Compensation for loss of indigenous rights - Timber Creek appeal in the High Court
On 4 September 2018 the High Court began hearing the Timber Creek appeal in relation to the appropriate approach to determine the value of compensation for the loss of indigenous rights. Historically, the High Court sat for the first time in the Northern Territory – in the Supreme Court of the Northern Territory in Darwin.
The Native Title Act 1993 (Cth), enacted after the historic Mabo (No. 2) decision in 1992, sets out the legislative framework for native title recognition and compensation. In the first judicial determination regarding compensation (Griffiths v Northern Territory of Australia (No 3)  FCA 900), Justice Mansfield awarded over $3m to the Ngaliwurru and Nungali Peoples for loss sustained by acts of the NT Government near Timber Creek affecting 1.27 square kilometres. Broadly, the approach taken involved:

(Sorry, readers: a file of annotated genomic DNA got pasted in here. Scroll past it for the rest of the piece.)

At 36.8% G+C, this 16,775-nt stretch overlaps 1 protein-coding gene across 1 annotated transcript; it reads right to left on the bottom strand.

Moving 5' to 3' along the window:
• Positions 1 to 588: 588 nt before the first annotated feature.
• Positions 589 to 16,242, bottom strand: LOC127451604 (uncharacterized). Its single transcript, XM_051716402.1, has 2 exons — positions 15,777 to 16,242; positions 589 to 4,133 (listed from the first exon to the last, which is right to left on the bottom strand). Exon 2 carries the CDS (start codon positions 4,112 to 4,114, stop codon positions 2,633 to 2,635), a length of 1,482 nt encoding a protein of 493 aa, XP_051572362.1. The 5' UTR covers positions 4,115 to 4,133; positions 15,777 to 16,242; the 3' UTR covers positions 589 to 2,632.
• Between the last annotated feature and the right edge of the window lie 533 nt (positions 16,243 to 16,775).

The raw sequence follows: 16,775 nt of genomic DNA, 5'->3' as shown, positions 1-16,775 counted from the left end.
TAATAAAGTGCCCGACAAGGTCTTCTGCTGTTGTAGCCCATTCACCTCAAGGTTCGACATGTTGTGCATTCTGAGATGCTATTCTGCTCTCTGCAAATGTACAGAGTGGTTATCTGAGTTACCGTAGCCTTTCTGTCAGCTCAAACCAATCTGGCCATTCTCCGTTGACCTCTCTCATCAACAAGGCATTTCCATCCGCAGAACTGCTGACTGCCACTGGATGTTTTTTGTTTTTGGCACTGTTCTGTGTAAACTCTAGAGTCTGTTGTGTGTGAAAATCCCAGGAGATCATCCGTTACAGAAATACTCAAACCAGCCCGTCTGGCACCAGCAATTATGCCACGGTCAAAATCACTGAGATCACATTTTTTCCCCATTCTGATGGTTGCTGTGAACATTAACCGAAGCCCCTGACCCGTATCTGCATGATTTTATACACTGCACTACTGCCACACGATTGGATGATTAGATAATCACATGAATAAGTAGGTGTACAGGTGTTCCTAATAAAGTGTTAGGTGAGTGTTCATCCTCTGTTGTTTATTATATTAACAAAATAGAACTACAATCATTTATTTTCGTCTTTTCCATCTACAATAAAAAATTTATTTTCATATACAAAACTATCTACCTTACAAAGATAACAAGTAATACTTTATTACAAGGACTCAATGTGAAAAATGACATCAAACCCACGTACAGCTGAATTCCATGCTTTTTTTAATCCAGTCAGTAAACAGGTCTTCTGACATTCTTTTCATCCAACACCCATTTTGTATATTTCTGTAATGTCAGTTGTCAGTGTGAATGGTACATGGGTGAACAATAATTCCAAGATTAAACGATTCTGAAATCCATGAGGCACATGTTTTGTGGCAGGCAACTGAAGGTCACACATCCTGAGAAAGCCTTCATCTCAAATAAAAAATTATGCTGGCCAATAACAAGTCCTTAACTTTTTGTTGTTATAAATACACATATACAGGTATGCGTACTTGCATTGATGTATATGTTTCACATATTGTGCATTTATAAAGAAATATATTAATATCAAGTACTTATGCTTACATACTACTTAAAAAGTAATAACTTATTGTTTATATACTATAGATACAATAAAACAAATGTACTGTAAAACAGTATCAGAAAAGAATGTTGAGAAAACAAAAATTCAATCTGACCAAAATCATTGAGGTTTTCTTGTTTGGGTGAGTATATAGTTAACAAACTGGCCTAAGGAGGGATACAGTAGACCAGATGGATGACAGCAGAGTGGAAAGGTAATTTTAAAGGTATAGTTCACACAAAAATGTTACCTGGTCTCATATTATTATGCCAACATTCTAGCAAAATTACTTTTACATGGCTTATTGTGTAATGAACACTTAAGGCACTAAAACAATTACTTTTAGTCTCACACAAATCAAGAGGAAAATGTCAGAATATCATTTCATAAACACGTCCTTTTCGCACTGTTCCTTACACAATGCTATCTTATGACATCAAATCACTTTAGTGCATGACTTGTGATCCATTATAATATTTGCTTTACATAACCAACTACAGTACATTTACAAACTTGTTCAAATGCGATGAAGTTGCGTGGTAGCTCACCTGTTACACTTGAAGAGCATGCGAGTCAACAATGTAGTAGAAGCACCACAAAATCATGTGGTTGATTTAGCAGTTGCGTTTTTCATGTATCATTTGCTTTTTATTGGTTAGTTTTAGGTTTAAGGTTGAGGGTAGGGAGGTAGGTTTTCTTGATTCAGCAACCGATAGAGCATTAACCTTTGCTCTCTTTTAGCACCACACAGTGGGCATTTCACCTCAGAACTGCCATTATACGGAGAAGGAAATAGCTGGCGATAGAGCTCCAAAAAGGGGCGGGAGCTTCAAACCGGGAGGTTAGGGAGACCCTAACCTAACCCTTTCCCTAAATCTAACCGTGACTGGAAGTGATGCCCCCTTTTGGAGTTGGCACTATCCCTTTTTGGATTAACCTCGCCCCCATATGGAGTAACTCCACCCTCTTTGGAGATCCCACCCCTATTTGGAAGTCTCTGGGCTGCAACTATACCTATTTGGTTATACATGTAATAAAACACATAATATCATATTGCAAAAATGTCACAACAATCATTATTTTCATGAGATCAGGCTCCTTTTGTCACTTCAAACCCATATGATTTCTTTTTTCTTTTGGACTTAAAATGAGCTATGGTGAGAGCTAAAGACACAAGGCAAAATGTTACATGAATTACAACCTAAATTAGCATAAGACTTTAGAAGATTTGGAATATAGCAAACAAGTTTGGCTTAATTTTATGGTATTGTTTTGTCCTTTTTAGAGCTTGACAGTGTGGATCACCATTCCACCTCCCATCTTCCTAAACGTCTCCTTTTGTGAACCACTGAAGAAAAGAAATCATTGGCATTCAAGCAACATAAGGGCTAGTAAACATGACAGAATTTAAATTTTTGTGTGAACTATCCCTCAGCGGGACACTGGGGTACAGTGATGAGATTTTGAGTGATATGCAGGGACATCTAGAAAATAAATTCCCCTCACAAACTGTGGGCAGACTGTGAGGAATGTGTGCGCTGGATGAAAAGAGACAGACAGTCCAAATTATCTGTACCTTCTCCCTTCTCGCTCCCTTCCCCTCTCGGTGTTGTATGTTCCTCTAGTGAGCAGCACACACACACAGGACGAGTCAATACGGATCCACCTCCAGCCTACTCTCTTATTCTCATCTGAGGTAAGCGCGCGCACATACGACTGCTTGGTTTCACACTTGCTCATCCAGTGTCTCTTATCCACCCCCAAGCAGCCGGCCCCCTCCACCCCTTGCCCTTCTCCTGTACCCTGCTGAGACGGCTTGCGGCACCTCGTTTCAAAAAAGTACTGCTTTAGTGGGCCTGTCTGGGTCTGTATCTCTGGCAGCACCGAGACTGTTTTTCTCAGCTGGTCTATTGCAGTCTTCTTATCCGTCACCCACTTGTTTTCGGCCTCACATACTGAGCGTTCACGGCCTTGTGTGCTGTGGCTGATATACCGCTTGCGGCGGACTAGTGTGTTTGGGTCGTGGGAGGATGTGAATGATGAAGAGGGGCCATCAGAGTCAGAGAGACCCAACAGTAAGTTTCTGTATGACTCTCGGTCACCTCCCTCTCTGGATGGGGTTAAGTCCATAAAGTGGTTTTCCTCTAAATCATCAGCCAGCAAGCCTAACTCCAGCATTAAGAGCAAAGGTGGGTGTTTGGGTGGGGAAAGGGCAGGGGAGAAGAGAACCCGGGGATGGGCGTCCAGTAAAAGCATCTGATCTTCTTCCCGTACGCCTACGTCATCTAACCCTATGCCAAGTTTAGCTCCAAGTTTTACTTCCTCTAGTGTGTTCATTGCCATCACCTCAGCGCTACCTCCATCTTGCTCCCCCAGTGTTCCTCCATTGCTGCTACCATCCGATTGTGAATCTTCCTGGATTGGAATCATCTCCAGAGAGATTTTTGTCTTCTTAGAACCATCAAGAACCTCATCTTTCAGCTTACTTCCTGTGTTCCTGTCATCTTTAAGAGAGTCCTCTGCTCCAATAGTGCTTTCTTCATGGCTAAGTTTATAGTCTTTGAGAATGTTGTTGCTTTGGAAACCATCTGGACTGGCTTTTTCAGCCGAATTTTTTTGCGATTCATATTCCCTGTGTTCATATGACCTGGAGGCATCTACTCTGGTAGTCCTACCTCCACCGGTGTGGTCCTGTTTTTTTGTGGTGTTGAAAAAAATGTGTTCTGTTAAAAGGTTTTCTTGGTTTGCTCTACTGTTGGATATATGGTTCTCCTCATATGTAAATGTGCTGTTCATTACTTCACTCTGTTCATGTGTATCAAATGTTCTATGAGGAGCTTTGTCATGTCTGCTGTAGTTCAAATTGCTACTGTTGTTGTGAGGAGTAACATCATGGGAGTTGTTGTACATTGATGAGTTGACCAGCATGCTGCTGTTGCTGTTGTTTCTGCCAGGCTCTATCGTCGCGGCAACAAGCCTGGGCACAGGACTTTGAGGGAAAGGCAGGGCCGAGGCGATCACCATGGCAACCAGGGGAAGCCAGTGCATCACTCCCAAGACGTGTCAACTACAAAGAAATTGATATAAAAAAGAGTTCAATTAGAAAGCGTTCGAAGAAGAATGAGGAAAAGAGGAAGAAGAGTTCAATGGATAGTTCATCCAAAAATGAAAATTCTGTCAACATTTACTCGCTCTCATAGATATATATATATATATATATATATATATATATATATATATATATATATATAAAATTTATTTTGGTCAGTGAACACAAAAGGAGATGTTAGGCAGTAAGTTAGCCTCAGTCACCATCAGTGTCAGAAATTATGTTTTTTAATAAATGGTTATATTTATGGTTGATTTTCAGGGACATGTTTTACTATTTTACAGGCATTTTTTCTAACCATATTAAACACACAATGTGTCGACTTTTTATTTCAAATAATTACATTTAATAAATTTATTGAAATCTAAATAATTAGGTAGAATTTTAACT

- Discounting the freehold market value by 20% due to limitations on its use under traditional law;
- Assessing the non-economic spiritual relationship which Aboriginal people have with the country and translating their hurt into compensation; and
- Awarding interest since the NT Government’s acts occurred.
Mansfield J’s decision was appealed to the Full Court of the Federal Court (Northern Territory v Griffiths  FCAFC 106) which, whilst adopting the 3-step approach, reduced the award to $2.8m due to the correction of certain errors.